This work is an elegant presentation of how memory informs Valladares’ artistic practice.  He employs Mayan symbolism to refer to the history of his people who, he says, are not extinct, but very much present in the Honduran population.  Their presence is reflected in Mesoamerican traditions, languages, art, architecture and cuisine. Native cuisine, connoted by the carved rolling pins and the pan, is something that connects him to personal memories of his past, as well as being an inspiration for his art today.  

Muriel Hasbun was raised in El Salvador by parents (particularly her mother) who also guided her to appreciate art and eventually to become an artist photographer.  While she has been in the United States for some time, her connections to El Salvador remain very active.  These serve to stimulate works that source personal memories of her family and the country as it once was.  Barquitos de Papel is an ongoing and interactive project that is intended to encourage others to express their own stories and memories.  They do this by making little paper boats (barquitos) from copies of family documents and photographs, many of which document their immigration experience.  Hasbun, who is of a mixed French-Jewish and Palestinian-Christian background, was first the daughter of immigrants to El Salvador.  Her appreciation of that history is universal, pointing out that we are all immigrants or the children of immigrants.  Her aim is for viewers to “engage in self-reflection and personal discovery, and to accept each other through and with our differences…We claim our individual story in and with the community, and together we write our collective history”.[5]  A video and photographs of boats already in the Archive accompany a growing pile of barquitos on the gallery floor.  As sea voyages on boats were, for a long time, a common means of immigration to this country from all over the world, they are a symbol of that communality.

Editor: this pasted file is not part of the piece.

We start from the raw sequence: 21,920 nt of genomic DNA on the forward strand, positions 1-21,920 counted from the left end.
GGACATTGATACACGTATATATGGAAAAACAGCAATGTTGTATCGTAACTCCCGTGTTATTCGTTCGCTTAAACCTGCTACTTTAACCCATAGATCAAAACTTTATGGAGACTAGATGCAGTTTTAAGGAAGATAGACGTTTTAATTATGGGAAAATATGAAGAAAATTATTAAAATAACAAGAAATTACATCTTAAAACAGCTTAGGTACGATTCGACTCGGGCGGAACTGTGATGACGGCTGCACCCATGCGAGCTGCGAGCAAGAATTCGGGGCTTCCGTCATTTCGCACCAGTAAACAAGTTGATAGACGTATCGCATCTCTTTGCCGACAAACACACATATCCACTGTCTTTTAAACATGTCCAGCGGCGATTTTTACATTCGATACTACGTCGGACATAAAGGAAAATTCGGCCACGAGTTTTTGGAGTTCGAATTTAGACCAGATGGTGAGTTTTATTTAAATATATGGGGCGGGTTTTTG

Aceptar: Una Exposición Colectiva

Joan Hisaoka Healing Arts Gallery at the Smith Center for Healing and the Arts

1632 U Street, NW, Washington DC 20009. 

Open by appointment. Call 202-483-8600, or lindsey@smithcenter.org for more information about viewing hours.

 

[1]http://coladerata.yolasite.com/3d.php

[2] This installation is part of a much larger series of works comprising the artist’s series titled Unmasked. A portion of these were exhibited together at the American Poetry Museum, Washington DC in 2015. The larger series contains numerous portrait heads, and the whole is dedicated to the artist’s mother. https://wilfredovalladares.com/unmasked

[3] Artist’s statement to this exhibition.

[4] Ibid.

[5] Artist’s statement to this exhibition.  Emphasis is mine.